Actualism should be testable by comparing rock volume to observed sedimentation rates. Ronov’s estimated total volume generates an average thickness of 2.2 km.28 Sedimentation varies significantly, but modern rates are much higher, as Miall freely admits. If Earth is old, most of the stratal evidence is missing, both vertically and laterally. The typical answer that strata have eroded over time is an argument from a lack of evidence.

This inconsistency is significant because the volume of sedimentary rocks was an early, effective argument against the Flood.41 Today it is an indictment of secular geology. Early uniformitarians argued that there are too many rocks, but today’s uniformitarians do not seem to grasp the logical force of the contrary. Widespread rock bodies also argue for a diluvial explanation.42

Point 2. “Geomorphic time scale”43 explains rapid sedimentation

Miall attempts to address the discrepancy between high modern rates and ancient preservation by finding exceptions to established stratigraphic dogma. Keep in mind that uniformitarians believe that accumulation rates are ultimately controlled by sea level and tectonism. His first exception is the possibility of local high rates sustained by local factors for short periods of time (figure 4):

“Fluvial, tidal, and other channels, and valleys, ranging up in scale to major incised valley systems, are locations where accommodation is not controlled by base level but are best understood with reference to the buffer concept of Holbrook et al. (2006). Accommodation generation on geomorphic time scales is therefore not dependent on tectonic subsidence rates and may be substantially higher.”26

Uniformitarians see accommodation space, generated by eustasy or tectonism, as the primary control of sedimentation. A gallon of milk poured into a glass will only yield the glass’s volume. Likewise, excess sediment is not preserved. Estimated past rates of sea level change or tectonism can also be at odds with observed sedimentation rates.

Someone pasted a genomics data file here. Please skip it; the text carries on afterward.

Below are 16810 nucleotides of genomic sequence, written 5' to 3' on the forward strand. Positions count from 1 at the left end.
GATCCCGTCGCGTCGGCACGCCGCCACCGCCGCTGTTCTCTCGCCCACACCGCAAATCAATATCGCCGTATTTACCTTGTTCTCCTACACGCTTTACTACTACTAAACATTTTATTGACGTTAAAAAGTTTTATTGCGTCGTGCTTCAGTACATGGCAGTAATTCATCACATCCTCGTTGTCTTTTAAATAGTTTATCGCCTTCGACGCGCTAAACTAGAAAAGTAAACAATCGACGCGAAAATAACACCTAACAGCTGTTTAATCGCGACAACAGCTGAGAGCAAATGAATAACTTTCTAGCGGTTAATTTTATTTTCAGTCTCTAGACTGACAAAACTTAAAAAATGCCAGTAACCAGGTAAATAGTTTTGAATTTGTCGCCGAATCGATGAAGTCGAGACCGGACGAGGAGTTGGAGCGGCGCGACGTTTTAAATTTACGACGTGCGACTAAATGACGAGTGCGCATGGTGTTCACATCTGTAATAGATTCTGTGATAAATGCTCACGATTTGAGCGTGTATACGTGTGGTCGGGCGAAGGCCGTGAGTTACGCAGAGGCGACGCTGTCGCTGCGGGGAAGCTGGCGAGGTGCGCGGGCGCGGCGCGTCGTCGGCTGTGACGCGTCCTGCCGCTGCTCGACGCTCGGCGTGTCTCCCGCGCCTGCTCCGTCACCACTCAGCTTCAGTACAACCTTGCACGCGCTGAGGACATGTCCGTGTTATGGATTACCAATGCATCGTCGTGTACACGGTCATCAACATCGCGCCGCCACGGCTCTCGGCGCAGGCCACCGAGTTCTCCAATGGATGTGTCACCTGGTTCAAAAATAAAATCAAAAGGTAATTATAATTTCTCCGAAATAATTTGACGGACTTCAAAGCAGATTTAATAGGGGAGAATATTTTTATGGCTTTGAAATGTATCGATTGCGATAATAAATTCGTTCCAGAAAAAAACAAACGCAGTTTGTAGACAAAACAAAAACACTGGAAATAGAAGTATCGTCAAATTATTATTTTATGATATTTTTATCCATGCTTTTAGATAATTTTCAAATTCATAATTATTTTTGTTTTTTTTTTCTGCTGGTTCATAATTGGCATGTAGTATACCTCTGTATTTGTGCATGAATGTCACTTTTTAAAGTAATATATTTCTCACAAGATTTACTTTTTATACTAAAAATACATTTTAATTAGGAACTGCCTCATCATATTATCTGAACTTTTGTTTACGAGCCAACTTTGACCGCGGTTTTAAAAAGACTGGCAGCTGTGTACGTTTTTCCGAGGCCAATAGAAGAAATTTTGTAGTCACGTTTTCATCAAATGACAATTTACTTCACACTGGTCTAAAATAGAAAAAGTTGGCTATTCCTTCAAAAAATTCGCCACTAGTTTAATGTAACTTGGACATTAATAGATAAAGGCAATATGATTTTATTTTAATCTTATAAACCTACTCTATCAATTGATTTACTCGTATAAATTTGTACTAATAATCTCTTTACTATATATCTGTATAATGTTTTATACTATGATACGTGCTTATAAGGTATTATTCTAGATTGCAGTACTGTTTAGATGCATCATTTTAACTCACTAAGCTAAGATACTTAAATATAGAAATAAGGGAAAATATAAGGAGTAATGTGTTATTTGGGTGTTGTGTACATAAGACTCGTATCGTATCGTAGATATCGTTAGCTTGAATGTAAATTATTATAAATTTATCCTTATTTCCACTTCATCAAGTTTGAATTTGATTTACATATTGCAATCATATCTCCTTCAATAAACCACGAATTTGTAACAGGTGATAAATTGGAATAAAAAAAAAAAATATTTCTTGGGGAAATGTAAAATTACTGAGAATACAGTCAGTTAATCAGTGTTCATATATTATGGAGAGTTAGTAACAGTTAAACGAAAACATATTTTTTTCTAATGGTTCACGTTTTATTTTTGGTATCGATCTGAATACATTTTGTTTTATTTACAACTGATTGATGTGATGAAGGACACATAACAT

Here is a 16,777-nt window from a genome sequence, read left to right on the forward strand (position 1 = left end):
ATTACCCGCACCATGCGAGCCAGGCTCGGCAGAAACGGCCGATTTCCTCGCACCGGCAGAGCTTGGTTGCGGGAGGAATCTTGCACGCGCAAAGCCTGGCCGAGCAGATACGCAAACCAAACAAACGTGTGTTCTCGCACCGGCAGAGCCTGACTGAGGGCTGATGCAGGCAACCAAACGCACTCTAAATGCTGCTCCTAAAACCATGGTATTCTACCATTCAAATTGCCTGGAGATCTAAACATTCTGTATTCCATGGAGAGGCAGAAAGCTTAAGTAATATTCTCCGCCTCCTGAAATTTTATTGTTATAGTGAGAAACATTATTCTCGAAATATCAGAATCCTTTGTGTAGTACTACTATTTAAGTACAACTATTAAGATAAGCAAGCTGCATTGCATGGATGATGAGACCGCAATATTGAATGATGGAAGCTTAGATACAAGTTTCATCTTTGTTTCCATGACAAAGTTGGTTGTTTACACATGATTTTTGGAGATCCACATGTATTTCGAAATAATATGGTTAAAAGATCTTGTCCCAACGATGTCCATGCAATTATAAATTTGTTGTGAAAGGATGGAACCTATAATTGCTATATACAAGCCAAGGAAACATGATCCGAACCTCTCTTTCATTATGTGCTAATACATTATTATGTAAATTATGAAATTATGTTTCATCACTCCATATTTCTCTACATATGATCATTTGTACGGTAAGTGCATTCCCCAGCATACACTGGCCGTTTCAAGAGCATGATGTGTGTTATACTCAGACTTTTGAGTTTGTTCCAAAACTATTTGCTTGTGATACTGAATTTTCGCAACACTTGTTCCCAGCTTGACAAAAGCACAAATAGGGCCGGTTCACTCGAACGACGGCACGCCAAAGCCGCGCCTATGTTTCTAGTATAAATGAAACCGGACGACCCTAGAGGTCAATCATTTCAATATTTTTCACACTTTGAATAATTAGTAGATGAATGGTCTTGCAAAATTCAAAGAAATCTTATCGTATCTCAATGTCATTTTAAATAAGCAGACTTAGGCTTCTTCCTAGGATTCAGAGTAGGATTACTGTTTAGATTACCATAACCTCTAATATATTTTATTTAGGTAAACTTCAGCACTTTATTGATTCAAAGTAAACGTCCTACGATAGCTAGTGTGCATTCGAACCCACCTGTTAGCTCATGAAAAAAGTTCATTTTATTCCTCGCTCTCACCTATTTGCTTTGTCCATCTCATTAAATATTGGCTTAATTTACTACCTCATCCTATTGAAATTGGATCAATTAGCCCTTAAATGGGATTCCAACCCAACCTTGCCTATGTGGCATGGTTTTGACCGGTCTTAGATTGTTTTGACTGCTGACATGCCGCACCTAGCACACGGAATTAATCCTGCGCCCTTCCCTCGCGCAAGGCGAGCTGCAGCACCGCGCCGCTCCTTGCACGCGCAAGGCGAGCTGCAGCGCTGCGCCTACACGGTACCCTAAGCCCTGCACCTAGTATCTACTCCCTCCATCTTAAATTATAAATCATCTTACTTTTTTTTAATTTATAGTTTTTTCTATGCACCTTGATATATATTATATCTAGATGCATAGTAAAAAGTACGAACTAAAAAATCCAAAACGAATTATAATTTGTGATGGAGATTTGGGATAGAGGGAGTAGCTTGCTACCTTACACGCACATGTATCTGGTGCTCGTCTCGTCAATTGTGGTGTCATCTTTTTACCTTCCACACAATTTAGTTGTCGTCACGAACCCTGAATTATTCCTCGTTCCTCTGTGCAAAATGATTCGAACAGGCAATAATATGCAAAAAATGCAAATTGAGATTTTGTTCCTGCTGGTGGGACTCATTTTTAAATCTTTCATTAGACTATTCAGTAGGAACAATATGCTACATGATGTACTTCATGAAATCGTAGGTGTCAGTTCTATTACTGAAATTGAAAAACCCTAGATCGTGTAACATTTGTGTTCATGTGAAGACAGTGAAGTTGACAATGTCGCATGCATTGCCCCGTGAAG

This is important for diluvialists. Sedimentation controlled by accommodation space generated slowly by eustasy or tectonism is contrary to the Flood, because both were in disequilibrium. Thus, it was not such a limiting factor in the Flood. This fundamental difference needs to be explored by diluvialists.

Point 3. Deposition in some areas not restricted by periodicity of sea level changes

Miall looks for similar exceptions to established stratigraphic dogma in other environments:

“In two other major settings, accommodation is not restricted by base level: Deposition landward of the shoreline and in inland nonmarine basins is constrained by depositional slopes that are dependent on upstream controls, such as rates of tectonic uplift, river discharge, and sediment load … Also, deep marine sediments are not in any way constrained by rates of accommodation generation, but are largely dependent on sediment supply.” 26

While true, the wholesale applicability of such environments to the rock record is the question. If hiatuses are less likely in deep marine deposition, many such sediments would still be absent via subduction. Thus, many of history’s deep marine deposits should not exist. Although buffering can allow local high gradients and rapid sedimentation, sea level is the ultimate base level and control over sedimentation. Uniformitarians appeal to ‘frozen accidents’ of preservation in exceptional environments, even though they are subject to more active tectonism. Hence preservation would be a happy accident indeed, and these environments would be poor reflectors of orbital forcing, or of Earth history in general.

Point 4. Inherent order in sedimentation rates makes fragmentary rock record a ‘time’ record

Bailey and Smith noted that random low preservation of strata makes application of Walther’s law of facies problematic. If a sequence of a marine transgressive sand overlies a deltaic mud, does it follow that the ocean into which the delta prograded was the same, responsible for the transgressive sand? Given a sufficient time gap, any activity could have occurred and had all evidence eroded. Miall rejects that conclusion:

“Allogenic and autogenic sedimentary processes may generate predictable, ordered stratigraphic patterns at all time scales. The order and predictability may include erosional processes as well as processes of accumulation. This has always been the basis for Walther’s Law … Therefore, contrary to the random or chaotic processes accumulation implied by Bailey and Smith (2010), stratigraphic order … may be preserved in the rock record.” 26

Miall plays off a cognitive dissonance in uniformitarianism—strata appear to show pattern and continuity yet are ‘frozen accidents’. In this case, he focuses on the former, and says predictable patterns exist. But if hiatuses exist at all scales in a very scant record, how much of perceived order is subjective? He trusts his eyes; Bailey and Smith trust reason. Is stratigraphic interpretation ‘exegesis’ or ‘eisegesis’? Zeller44 demonstrated the role of human bias towards order and pattern based on discrepant correlations of the same sections by different geologists. They complained that they had been fooled, to which Zeller replied: